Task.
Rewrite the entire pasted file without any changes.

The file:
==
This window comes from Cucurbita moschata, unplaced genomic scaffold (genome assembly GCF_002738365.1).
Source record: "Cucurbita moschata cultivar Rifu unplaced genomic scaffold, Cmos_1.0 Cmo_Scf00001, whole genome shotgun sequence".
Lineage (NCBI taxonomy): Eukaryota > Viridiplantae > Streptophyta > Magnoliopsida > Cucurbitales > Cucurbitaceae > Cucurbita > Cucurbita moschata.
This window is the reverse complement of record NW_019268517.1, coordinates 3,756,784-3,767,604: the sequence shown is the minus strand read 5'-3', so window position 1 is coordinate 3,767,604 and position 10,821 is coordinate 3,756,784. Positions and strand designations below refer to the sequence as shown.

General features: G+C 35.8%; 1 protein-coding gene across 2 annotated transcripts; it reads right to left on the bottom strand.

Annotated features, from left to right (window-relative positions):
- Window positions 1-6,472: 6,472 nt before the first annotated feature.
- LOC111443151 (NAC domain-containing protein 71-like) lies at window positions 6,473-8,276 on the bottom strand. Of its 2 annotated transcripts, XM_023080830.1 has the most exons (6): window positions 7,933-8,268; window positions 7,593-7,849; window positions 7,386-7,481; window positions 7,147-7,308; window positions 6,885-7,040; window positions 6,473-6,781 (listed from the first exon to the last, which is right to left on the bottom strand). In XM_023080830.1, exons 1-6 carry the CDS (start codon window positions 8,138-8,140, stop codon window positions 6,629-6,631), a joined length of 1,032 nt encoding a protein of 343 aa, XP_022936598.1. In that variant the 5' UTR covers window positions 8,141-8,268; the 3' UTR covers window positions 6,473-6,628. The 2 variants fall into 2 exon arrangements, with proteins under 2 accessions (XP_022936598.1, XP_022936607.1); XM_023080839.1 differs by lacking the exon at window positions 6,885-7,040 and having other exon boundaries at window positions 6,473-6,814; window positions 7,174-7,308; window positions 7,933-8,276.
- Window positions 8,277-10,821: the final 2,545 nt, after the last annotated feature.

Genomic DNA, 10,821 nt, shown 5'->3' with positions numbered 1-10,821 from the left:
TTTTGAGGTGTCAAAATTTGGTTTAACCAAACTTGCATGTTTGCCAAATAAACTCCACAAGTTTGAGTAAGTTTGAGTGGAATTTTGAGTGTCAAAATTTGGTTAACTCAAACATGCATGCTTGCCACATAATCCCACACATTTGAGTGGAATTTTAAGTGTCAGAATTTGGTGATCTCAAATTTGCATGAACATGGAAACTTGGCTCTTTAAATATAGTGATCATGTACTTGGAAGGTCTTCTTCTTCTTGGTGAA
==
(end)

This window comes from Cucurbita moschata, unplaced genomic scaffold (genome assembly GCF_002738365.1).
Source record: "Cucurbita moschata cultivar Rifu unplaced genomic scaffold, Cmos_1.0 Cmo_Scf00001, whole genome shotgun sequence".
Lineage (NCBI taxonomy): Eukaryota > Viridiplantae > Streptophyta > Magnoliopsida > Cucurbitales > Cucurbitaceae > Cucurbita > Cucurbita moschata.
This window is the reverse complement of record NW_019268517.1, coordinates 3,756,784-3,767,604: the sequence shown is the minus strand read 5'-3', so window position 1 is coordinate 3,767,604 and position 10,821 is coordinate 3,756,784. Positions and strand designations below refer to the sequence as shown.

General features: G+C 35.8%; 1 protein-coding gene across 2 annotated transcripts; it reads right to left on the bottom strand.

Annotated features, from left to right (window-relative positions):
- Window positions 1-6,472: 6,472 nt before the first annotated feature.
- LOC111443151 (NAC domain-containing protein 71-like) lies at window positions 6,473-8,276 on the bottom strand. Of its 2 annotated transcripts, XM_023080830.1 has the most exons (6): window positions 7,933-8,268; window positions 7,593-7,849; window positions 7,386-7,481; window positions 7,147-7,308; window positions 6,885-7,040; window positions 6,473-6,781 (listed from the first exon to the last, which is right to left on the bottom strand). In XM_023080830.1, exons 1-6 carry the CDS (start codon window positions 8,138-8,140, stop codon window positions 6,629-6,631), a joined length of 1,032 nt encoding a protein of 343 aa, XP_022936598.1. In that variant the 5' UTR covers window positions 8,141-8,268; the 3' UTR covers window positions 6,473-6,628. The 2 variants fall into 2 exon arrangements, with proteins under 2 accessions (XP_022936598.1, XP_022936607.1); XM_023080839.1 differs by lacking the exon at window positions 6,885-7,040 and having other exon boundaries at window positions 6,473-6,814; window positions 7,174-7,308; window positions 7,933-8,276.
- Window positions 8,277-10,821: the final 2,545 nt, after the last annotated feature.

Genomic DNA, 10,821 nt, shown 5'->3' with positions numbered 1-10,821 from the left:
TTTTGAGGTGTCAAAATTTGGTTTAACCAAACTTGCATGTTTGCCAAATAAACTCCACAAGTTTGAGTAAGTTTGAGTGGAATTTTGAGTGTCAAAATTTGGTTAACTCAAACATGCATGCTTGCCACATAATCCCACACATTTGAGTGGAATTTTAAGTGTCAGAATTTGGTGATCTCAAATTTGCATGAACATGGAAACTTGGCTCTTTAAATATAGTGATCATGTACTTGGAAGGTCTTCTTCTTCTTGGTGAA